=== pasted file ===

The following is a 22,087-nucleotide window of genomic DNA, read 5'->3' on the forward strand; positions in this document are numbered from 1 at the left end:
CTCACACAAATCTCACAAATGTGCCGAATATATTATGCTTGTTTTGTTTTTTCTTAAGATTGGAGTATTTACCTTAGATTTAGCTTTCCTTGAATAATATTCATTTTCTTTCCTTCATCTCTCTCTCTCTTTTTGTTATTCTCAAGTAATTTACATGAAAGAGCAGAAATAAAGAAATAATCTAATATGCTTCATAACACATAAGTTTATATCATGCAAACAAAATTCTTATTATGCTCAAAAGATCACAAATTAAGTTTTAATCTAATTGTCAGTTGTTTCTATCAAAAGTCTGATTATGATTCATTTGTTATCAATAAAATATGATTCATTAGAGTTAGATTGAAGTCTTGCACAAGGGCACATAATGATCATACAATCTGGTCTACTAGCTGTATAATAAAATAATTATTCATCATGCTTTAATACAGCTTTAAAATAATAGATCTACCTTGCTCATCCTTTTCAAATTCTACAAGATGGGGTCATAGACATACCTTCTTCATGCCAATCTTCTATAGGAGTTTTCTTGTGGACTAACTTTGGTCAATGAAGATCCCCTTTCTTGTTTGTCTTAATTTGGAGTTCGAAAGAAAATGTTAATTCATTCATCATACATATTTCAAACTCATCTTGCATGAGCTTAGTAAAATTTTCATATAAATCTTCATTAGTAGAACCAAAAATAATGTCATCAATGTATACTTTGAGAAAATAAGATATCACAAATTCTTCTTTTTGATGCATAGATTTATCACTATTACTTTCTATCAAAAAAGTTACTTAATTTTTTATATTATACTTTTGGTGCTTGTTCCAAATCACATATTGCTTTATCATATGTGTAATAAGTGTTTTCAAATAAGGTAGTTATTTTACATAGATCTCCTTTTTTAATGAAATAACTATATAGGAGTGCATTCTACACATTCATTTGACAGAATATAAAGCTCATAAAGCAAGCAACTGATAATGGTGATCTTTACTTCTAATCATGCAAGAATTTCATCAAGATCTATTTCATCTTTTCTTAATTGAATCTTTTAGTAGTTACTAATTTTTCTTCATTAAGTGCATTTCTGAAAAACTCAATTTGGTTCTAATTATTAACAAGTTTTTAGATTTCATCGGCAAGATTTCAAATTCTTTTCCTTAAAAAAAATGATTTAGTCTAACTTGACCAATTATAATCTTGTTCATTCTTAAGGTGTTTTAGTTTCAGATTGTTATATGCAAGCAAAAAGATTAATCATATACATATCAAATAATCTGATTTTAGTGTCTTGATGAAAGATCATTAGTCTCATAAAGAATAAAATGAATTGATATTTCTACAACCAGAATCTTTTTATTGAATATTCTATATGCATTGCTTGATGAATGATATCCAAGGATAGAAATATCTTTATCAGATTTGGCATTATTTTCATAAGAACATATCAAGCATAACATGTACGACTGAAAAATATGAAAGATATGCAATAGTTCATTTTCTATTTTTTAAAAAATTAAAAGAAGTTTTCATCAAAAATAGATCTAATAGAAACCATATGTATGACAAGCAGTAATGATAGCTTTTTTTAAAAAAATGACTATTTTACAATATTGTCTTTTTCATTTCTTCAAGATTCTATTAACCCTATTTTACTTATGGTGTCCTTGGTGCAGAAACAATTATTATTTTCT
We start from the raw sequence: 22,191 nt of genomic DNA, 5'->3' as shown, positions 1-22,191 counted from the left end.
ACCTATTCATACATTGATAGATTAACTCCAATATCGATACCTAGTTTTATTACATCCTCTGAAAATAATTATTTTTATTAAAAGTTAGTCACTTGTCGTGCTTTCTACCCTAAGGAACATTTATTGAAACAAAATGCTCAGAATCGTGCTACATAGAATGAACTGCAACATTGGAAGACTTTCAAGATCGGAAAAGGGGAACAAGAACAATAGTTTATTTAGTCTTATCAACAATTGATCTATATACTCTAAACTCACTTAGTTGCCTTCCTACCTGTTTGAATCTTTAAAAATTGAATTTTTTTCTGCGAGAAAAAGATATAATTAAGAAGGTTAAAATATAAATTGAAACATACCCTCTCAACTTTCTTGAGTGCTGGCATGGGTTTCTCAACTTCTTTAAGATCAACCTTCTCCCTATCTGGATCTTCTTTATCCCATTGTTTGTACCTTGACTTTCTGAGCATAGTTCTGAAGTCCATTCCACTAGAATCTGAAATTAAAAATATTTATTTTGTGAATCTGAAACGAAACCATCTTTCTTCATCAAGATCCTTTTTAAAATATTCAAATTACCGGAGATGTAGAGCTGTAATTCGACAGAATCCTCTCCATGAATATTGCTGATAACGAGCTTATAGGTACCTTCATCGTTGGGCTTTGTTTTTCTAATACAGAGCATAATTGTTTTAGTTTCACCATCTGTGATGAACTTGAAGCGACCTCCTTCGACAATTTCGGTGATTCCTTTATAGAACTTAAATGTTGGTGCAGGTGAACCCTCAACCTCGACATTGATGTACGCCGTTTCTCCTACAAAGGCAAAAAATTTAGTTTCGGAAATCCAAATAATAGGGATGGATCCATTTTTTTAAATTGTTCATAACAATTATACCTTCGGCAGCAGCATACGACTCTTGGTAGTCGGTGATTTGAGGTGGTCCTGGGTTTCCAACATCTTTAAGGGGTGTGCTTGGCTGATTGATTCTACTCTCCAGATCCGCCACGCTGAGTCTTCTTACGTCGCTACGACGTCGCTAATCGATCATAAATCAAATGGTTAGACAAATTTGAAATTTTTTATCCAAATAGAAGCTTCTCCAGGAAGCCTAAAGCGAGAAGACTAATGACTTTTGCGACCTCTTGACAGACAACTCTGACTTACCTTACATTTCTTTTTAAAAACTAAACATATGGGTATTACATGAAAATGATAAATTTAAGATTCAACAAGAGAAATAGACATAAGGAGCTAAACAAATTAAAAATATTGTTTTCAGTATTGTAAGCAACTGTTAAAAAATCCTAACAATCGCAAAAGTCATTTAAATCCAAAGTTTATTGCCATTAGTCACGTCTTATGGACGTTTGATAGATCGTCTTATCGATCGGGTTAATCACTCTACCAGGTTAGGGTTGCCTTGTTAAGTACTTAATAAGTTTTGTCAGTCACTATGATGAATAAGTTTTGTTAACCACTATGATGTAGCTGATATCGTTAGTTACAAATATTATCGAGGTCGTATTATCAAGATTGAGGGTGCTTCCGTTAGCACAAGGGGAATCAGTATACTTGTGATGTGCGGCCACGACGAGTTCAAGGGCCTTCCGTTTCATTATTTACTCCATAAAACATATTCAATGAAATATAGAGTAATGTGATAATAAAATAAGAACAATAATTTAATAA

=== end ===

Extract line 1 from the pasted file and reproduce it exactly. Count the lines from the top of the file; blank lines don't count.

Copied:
The following is a 22,087-nucleotide window of genomic DNA, read 5'->3' on the forward strand; positions in this document are numbered from 1 at the left end: